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River Tracing

River tracing is a mix of trekking and canyoning, while often swimming along the river.

Also known as river climbing, river trekking or mountain stream climbing, this is a traditional sport in Japan and popular in Hong Kong and Taiwan.

It involves particular techniques like rock climbing, swimming, wading, climbing on wet surfaces, understanding the geographical features of river and valleys, knotting, dealing with sudden bad weather and finding out possible exits from the river.


River tracing is done fully clothed to stay warm and avoid cuts or bruises. Often it is necessary to swim in your clothes through deep pools or climb up waterfalls. Once you have everything securely packed, put on your tracing clothes, the ones that will get wet in the river. Swing your backpack over your shoulders, tighten the waist belt, and go into the water.

Going Upstream

Accomplished river tracers may start from the mouth of a river. Several wilderness survival skills are needed, such as rock climbing, swimming fully clothed and camping in the rain. However, there are different levels of difficulty, so everyone can take part.

Reader Comment: Water Tracing

by Sebastian from Munich, Germany

Here in Germany, river tracing is called "Wasserwanderung" meaning a water hike. It's like a trek on land, but through water.

I joined a water hike led by an experienced guide. The destination was a nearby wetland area, ideal for our adventure. A few streams flowed through the hills towards a small river, with many eddies and and water holes. We carried all required gear and food needed for the adventure in backpacks and waterproof containers.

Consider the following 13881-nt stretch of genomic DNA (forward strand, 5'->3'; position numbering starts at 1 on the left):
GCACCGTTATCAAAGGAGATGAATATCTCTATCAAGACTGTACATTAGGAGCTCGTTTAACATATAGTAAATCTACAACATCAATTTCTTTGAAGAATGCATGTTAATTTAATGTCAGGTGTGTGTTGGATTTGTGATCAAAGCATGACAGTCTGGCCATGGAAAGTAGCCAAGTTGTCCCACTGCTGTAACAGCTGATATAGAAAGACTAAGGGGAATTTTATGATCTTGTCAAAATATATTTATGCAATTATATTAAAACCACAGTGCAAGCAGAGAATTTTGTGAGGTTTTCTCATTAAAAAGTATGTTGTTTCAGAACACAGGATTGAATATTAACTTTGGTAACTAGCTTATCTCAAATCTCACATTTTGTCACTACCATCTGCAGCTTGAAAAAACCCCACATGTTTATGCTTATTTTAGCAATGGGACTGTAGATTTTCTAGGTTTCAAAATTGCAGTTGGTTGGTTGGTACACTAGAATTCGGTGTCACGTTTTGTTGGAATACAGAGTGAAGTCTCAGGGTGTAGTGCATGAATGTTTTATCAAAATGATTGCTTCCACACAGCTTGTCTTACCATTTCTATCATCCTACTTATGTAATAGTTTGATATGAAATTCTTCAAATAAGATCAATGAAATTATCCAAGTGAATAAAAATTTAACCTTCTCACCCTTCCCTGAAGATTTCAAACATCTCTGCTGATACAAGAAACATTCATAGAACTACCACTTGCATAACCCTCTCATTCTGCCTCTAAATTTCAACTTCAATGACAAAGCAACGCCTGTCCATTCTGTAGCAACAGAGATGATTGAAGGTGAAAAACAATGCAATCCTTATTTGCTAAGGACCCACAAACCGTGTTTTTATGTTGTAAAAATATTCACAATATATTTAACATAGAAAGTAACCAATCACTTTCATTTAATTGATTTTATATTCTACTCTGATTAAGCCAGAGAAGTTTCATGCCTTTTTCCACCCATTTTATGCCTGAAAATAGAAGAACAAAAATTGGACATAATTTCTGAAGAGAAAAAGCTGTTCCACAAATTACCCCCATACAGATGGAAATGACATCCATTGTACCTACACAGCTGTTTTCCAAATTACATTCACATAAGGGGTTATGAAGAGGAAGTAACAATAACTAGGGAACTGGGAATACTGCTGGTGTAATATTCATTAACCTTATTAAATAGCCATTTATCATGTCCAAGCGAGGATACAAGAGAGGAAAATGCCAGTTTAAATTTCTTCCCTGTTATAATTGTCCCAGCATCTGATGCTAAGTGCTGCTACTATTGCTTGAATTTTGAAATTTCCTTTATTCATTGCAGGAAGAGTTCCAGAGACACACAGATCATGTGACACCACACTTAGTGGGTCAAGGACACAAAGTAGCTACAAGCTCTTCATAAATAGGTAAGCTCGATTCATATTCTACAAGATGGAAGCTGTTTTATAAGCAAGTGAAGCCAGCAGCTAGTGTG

Fully Clothed into the Water

To protect against injuries we were told to keep all your clothes on for the entire river trip to avoid cuts and bruises as we traversed through the water along the riverbank or swam in the deeper parts. This was something I've never done before, but it felt like it could be fun.

It was a hot day but we were told to dress for the water temperature. I wore robust socks and tracing shoes, jeans, thermal top and hoodie, looking good. This was going to be an interesting experience.


After a walk through woodland, we reached the river bank. I got my socks and shoes wet when we waded through the shallow water for several hundred meters to the deeper area. This was easier that I thought. My shoes did not soak up too much water, and my jeans only got wet below the knees, just as I expected.

Deeper Water

When we reached the deeper water, our guide showed us a quiet eddy where we would swim to the other side. We checked that our backpacks were watertight and slowly went into the deeper part of the river with all our kit on.

Going into the water in all my clothes was an exciting new experience for me. It felt a bit weird at first as the water rose up my jeans and then soaked my shirt and hoodie. But it also felt good somehow and I soon began to enjoy it.

Once I was chest deep in the water I leaned forward and began to float with the current. Swimming in all my clothes felt good and was easier than I expected. Turned out to be a nice refreshment.

After a while the river got shallower and flowed faster. We decided to cross the river to reach the bank on the other side. There we climbed over or passed underneath fallen trees. We walked through an unspoilt river landscape.